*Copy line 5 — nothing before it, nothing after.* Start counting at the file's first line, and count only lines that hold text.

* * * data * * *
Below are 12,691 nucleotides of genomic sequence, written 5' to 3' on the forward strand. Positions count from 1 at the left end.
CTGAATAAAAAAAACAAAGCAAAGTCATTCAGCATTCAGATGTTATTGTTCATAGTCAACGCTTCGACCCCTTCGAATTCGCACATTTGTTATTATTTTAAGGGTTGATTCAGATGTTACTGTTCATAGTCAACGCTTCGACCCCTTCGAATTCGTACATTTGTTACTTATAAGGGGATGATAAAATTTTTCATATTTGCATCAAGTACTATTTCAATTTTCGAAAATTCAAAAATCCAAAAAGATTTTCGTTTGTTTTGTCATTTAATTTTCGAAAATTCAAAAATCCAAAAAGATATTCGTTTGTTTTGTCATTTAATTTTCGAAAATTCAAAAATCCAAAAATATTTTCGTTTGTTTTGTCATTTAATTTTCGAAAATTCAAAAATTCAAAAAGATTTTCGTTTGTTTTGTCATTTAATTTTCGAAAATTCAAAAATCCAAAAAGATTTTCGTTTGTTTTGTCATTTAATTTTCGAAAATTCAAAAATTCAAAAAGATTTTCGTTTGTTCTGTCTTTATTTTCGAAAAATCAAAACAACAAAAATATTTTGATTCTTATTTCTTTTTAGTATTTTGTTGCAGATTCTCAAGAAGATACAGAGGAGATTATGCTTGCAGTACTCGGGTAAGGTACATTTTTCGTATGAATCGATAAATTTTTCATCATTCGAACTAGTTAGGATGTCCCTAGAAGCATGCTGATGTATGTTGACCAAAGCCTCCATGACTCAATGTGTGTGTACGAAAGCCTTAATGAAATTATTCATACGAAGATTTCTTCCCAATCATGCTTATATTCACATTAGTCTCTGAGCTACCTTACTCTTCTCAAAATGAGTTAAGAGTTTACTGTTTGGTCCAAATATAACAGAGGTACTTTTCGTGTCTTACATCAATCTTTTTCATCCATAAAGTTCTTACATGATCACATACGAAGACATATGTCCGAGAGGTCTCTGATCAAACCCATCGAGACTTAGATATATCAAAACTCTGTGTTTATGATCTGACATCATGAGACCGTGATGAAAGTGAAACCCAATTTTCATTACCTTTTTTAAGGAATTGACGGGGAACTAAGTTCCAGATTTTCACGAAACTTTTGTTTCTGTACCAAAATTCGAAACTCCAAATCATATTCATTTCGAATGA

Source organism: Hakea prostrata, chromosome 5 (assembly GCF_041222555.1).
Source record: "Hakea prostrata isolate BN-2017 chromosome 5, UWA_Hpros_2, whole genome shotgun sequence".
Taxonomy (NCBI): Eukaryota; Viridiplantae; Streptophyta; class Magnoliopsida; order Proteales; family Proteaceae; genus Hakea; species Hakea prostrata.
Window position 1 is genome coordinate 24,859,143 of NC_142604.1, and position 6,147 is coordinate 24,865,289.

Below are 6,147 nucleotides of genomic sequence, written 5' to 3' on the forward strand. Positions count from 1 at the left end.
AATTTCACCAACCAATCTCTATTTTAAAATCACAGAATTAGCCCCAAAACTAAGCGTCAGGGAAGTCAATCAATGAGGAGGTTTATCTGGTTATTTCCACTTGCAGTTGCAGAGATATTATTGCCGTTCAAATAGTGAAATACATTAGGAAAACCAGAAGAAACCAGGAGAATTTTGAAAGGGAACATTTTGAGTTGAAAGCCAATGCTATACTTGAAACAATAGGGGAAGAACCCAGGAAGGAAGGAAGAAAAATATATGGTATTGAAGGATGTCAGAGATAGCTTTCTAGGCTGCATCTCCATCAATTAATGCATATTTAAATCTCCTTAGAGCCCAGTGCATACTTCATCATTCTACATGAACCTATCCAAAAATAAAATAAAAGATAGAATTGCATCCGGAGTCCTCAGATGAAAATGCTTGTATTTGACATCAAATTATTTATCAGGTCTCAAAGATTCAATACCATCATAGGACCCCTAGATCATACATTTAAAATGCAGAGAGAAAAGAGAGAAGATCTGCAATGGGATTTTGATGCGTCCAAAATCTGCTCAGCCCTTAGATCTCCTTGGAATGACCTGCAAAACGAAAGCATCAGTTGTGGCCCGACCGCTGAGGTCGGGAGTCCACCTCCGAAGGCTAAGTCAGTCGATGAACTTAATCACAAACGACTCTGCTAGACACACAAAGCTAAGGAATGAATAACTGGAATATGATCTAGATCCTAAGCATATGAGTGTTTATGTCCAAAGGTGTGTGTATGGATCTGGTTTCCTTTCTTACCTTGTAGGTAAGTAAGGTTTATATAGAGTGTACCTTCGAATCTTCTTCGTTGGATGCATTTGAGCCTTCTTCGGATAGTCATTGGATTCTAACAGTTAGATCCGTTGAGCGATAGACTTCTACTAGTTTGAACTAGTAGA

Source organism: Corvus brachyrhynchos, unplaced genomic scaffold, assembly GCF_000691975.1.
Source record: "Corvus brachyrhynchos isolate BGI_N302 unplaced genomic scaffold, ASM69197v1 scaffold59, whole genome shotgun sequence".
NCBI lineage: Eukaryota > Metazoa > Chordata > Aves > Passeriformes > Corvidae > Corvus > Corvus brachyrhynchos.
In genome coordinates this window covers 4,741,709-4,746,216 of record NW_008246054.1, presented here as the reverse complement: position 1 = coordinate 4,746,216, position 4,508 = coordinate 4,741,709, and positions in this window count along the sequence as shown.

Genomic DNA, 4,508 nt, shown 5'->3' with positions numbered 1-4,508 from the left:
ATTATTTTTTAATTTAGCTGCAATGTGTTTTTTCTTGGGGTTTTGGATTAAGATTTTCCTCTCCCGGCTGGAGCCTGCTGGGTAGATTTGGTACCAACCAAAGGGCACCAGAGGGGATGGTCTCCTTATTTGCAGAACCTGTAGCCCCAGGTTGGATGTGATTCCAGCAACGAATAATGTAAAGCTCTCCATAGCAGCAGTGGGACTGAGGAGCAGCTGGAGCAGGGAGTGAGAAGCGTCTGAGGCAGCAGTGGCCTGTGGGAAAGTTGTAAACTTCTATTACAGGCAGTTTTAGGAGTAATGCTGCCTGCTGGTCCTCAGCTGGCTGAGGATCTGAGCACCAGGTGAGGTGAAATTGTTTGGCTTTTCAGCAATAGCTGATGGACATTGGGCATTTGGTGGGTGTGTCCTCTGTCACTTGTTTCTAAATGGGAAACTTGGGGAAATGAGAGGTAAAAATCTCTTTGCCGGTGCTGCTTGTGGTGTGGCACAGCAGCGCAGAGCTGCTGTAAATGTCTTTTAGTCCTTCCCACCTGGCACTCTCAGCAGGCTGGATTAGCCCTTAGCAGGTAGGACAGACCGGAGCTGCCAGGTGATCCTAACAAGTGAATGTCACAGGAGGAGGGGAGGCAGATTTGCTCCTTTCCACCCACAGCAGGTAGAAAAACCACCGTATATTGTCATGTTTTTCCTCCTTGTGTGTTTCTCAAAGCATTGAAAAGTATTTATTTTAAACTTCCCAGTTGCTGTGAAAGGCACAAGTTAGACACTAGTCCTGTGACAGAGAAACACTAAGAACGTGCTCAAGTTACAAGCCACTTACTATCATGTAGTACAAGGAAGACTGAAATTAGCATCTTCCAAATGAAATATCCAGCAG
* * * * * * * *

Taxonomy (NCBI): Eukaryota; Viridiplantae; Streptophyta; class Magnoliopsida; order Proteales; family Proteaceae; genus Hakea; species Hakea prostrata.